Police Take Unsolved Murders To Internet

    December 4, 2008
    WebProNews Staff

The Internet is certainly maligned enough as a place of general depravity and poor etiquette, but all shadows have a lighter side. The Toronto Police, for example, have launched a website where visitors can check out cold homicide cases and provide new clues.
Police Take Unsolved Murders To Internet
The Toronto Star details the case of Susan Tice, a woman murdered in 1983. New DNA evidence found a murder just a couple of miles away was committed by the same suspect. The police posted the information and a $50,000 reward on the website. The law enforcement organization has also posted information about other unsolved cases at a special Facebook page, and on their own channel on YouTube.

It seems the Internet is becoming the new venue for America’s Most Wanted, a place where justice can be served with the help of the collective. What’s surprising is that more law enforcement agencies haven’t done the same. Often it takes TV coverage to generate good leads, but not always.

Perhaps one of the earliest cases the Internet helped cracked was the case of “Tent Girl,” a murder case that went unsolved in Central Kentucky for 30 years. A young woman was found stuffed into a tent bag in the late Sixties, and not until a Tennessee man began an Internet campaign to solve the mystery was the case finally solved in 1998, when Tent Girl’s relatives saw her police sketch and recognized her as Barbara Ann Hackman, who ran away with the husband who would eventually be her killer.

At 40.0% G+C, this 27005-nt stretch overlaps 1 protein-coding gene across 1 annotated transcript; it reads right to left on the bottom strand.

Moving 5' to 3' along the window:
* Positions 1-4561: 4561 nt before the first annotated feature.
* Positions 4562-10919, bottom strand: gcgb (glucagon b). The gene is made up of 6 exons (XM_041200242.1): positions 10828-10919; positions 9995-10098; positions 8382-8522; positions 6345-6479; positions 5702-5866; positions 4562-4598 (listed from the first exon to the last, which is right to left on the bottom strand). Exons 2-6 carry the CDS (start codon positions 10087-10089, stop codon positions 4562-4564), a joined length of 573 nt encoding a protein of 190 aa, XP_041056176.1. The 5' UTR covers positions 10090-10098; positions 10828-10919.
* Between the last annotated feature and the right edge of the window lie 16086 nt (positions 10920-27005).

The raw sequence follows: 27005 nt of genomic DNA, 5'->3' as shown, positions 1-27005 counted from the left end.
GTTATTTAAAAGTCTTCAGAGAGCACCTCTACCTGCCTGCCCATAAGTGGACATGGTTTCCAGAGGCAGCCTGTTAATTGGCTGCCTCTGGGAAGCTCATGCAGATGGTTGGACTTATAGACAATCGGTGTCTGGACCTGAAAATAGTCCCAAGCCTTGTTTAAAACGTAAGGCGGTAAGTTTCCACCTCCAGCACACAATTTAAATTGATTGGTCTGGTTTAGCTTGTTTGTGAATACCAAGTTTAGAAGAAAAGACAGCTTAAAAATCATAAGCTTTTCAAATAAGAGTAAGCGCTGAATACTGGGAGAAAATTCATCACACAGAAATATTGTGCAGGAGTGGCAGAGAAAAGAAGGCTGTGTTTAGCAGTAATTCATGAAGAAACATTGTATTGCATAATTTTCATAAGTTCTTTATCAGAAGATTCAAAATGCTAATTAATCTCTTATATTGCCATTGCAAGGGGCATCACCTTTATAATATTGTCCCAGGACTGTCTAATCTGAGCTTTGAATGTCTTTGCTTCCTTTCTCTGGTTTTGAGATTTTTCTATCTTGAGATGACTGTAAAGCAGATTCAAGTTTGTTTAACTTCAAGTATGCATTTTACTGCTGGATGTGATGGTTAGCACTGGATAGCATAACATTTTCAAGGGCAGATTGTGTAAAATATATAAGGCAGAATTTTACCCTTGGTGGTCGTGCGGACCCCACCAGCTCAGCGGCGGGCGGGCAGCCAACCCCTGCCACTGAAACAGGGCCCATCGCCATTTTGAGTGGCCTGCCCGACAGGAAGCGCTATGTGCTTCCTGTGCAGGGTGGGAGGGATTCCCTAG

Unfortunately for justice, her killer died in the late Eighties. Tent Girl is so called because the locals in Georgetown, Ky. did not know her name and inscribed Tent Girl above the police sketch on her tombstone—the locals put flowers on her grave to this day. Her marker has since been updated with her true identity.

Tent Girl Side Narrative

Police Take Unsolved Murders To Internet

While a journalism student, I investigated a local legend about Tent Girl that said her eyes in the police sketch on the tombstone glowed on full moon nights. With a flashlight, a sleeping bag, and a baseball bat I located her grave at the corner of the cemetery after a series of creepy moonlighted passageways. In previous years I’d tried to convince dates to come with me and investigate; they never would, and sure enough they’d never gotten past the bats swooping by their ears. I spread my sleeping bag next to Tent Girl and waited. Everyone was quiet. Kept to themselves. And no glowing eyes.

But by the time I had stumbled upon her, the case had already been solved and her tombstone updated. Perhaps only then was her spirit able to rest, and perhaps I had just missed her.